How a historian who reveled in destroying the reputations of others ruined his own.
Born into the periphery of British nobility, Trevor-Roper cultivated himself as an aristocrat, not least by burnishing the hyphen that joined his two prestigious surnames. He collected undergraduates from the best families, supervising their studies, and socialized with ambassadors and duchesses. Dmitri Shostakovich and Francis Poulenc gave recitals in his home. Happiest when in horse, Trevor-Roper contrived to join fox hunts whenever he could, even when this meant hurrying in to read the lesson at Evensong with a surplice over his hunting costume. Sisman expertly describes the professor’s grandeur during lectures:
[He] often spoke in long sentences, consisting of multiple subordinate clauses—so many of these that on at least one occasion the audience began to applaud. He wore a rose in his buttonhole. Occasionally he would interrupt his flow to read a quotation, take a sip from a glass of orange juice, or correct his text with his fountain pen.
If Trevor-Roper remains known in the United States for anything beyond The Last Days of Hitler, it is for his merciless hatchet jobs on other historians. “I have decided to liquidate [Lawrence] Stone,” he wrote of a former pupil who scooped him on the Elizabethan aristocracy, before writing an article that nearly destroyed that man’s career. Unsportingly, Trevor-Roper himself had thin skin and was quick to call upon the libel courts. Colleagues snickered at his paltry output while wondering aloud what made him so nasty. (In a rare misstep, Sisman ridiculously suggests it was sinusitis.) His faculty at Cambridge loathed him so much that they would not break bread with him.
Sisman portrays Trevor-Roper as more Whig than Tory; an anticommunist but no cold warrior, he deplored McCarthyite witch hunts and maintained friendly relations with Marxist historians. He dragged his feet on admitting women to Peterhouse College and harbored several petty bigotries, including against Scots and Catholics. Needlessly spiking his writing with anti-Catholic jabs, he antagonized the Church and its defenders like the novelist Evelyn Waugh, who sniped with Trevor-Roper in the Letters pages of newspapers for decades.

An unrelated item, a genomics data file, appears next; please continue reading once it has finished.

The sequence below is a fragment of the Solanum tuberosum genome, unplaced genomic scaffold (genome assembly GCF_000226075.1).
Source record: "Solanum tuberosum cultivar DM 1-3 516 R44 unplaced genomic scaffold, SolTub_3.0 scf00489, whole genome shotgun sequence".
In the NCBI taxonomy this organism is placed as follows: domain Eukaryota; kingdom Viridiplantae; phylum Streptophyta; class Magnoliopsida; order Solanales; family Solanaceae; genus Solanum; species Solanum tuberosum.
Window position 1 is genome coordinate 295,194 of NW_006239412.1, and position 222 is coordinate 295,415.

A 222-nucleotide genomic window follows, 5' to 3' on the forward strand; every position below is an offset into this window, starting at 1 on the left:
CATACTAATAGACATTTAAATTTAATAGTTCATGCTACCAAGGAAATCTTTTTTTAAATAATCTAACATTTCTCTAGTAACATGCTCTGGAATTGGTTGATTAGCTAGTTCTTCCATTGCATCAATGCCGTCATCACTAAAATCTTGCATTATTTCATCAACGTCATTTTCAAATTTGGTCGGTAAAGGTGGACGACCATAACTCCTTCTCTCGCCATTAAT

Yet in the end it all came back to Hitler. In 1983 the Fuhrer’s alleged diaries were discovered, and the Times, hoping to buy, hired Trevor-Roper to authenticate them. Sisman’s pages on the episode that nearly ruined his subject are riveting. Trevor-Roper was given several hours to examine the documents in a five-star Zurich hotel. He relied on the sellers, who falsely claimed that expert analysts dated the ink and paper to the 1930s and ’40s. In the frenzied bidding war between rival newspaper companies, he let himself be rushed into giving an opinion of authenticity. Rupert Murdoch owned the Times and wanted to bid quickly; his editor scrubbed out Trevor-Roper’s hedges and qualifications. By the time his doubts got the better of him and he made a frantic phone call to the Times, it was too late: a banner headline and his own essay were about to go to press for the next day’s edition. “Fuck Dacre— publish,” Murdoch said, using Trevor- Roper’s title. But the diaries were forgeries. Trevor-Roper’s enemies pounced, and well they should have, for a man who revels in destroying the careers of others can hardly complain when he destroys his own.
Still, Sisman’s lenient judgment seems right: Trevor-Roper was foolish not to demand more time, but he was also the victim of impossible circumstances. Another venerable expert, Gerhard Weinberg, was also taken in. The cruel irony is that Trevor-Roper would much rather have been completing his elusive three-volume magnum opus on the Puritan Revolution. It would no doubt have been outstanding work—but it never would have outweighed The Last Days of Hitler.
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